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Trade Talks May Hinder 2007 Farm Bill

posted on March 10, 2006


Hello, I'm Mark Pearson. For the first time in more than four years, the efficiency of American workers has declined. * Americans' productivity in the last quarter of 2005, dipped to an annual rate of five-tenths of one percent, * while wages rose at a pace of just over 3 percent. Mortgage rates also are on the rise. * Higher inflation sent the average 30-year, fixed rate mortgage to its highest level in 3 1/2 years. * And the trade deficit surpassed 723 billion dollars last year, setting yet another record. Economists believe the 2006 imbalance will be worse. While the trade deficit continues to rise, food and agricultural products remain a major sticking point in the negotiations among the world's trading partners ... and also may hindering progress on the next U.S. farm bill.
Trade Talks May Hinder 2007 Farm Bill The clamor for a new farm bill in 2007 is rising, but the job facing Congress in writing a new farm law is formidable ... thanks in large part to the uncertainty over ongoing talks at the World Trade Organization.

House Agriculture Committee Chairman Bob Goodlatte this week said the 2007 farm bill will be "dramatically affected" by WTO negotiations, but the Virginia Republican said, "The next farm bill will be written in the United States Congress, not Geneva, Switzerland."

Partisan disagreement, the typical roadblock to the drafting of a farm bill, seems to be muted this time around ... at least so far. In fact, the main bone of contention to date has been over whether to simply extend the existing farm law until WTO negotiations are complete. Most Democrats and some Republicans are in favor of a limited extension while trade talks continue. But the White House is opposed, saying current U.S. commodity programs are unacceptable to WTO partners ... and will complicate trade talks.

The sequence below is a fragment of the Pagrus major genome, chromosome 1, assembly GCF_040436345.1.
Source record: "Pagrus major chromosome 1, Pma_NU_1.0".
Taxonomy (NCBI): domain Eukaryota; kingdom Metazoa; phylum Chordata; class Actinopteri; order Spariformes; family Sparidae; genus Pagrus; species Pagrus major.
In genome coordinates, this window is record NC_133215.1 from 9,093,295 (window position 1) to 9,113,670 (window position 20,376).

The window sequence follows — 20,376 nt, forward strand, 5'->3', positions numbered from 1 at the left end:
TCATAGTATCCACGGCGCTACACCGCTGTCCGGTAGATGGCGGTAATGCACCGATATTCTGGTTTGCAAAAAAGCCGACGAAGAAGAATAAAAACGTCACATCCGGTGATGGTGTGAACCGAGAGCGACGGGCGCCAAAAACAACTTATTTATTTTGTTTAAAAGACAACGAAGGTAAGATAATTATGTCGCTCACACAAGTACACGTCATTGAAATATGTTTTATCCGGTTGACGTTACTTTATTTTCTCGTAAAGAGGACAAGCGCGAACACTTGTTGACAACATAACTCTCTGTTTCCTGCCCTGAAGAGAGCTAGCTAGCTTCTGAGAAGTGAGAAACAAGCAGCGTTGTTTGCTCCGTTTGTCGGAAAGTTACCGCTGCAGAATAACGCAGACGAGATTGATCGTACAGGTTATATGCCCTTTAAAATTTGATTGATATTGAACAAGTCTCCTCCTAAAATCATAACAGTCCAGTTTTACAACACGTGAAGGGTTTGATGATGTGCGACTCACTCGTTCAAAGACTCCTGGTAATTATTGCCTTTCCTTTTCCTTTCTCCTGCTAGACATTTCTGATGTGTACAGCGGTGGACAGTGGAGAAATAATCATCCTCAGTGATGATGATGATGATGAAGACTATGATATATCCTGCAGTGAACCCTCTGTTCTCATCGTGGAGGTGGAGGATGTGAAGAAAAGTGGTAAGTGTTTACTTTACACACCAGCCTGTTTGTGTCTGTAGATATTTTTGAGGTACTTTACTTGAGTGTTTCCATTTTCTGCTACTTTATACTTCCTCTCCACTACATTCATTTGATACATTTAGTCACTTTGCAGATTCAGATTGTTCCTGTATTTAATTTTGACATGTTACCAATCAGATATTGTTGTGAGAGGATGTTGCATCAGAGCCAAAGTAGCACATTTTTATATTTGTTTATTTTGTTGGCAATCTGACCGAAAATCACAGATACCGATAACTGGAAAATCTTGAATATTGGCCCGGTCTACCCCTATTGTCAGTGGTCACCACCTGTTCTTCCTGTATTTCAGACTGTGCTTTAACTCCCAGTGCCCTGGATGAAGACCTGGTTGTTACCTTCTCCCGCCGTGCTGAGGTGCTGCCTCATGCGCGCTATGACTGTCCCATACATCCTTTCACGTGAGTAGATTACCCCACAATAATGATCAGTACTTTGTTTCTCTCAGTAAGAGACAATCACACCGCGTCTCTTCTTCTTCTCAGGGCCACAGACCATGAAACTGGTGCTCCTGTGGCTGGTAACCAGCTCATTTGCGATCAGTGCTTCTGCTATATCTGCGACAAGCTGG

Mike Johanns, Secretary of Agriculture: "The most optimistic suggestion I've seen is that markup on the Farm Bill would probably occur in spring of '07, and this WTO process is to be wrapped up by the end of this year. Because of that timeframe I just don't think it's going to be an issue in terms of trying to extend the Farm Bill, waiting for the outcome of this process."

Either way, forcing the WTO to bend to one nation's will is NOT likely to happen. In fact, the long arm of the global trade body was evident this week in a ruling that went against a U.S. trading partner. A WTO panel denied an appeal by Mexico that it violated global trade rules in a soft-drink dispute with the U.S. An earlier WTO ruling supported U.S. claims that Mexico breached international law when it imposed a 20 percent tax on soft drinks sweetened with anything other than cane sugar grown in Mexico.

Mexico was a top market for high-fructose corn syrup from the U.S. before the tax was imposed in 2002. The tax made it too expensive to use the corn sweetener in soft drinks, and now the U.S. share of the market in Mexico is only 6 percent of pretax levels.

Tags: agriculture government news policy trade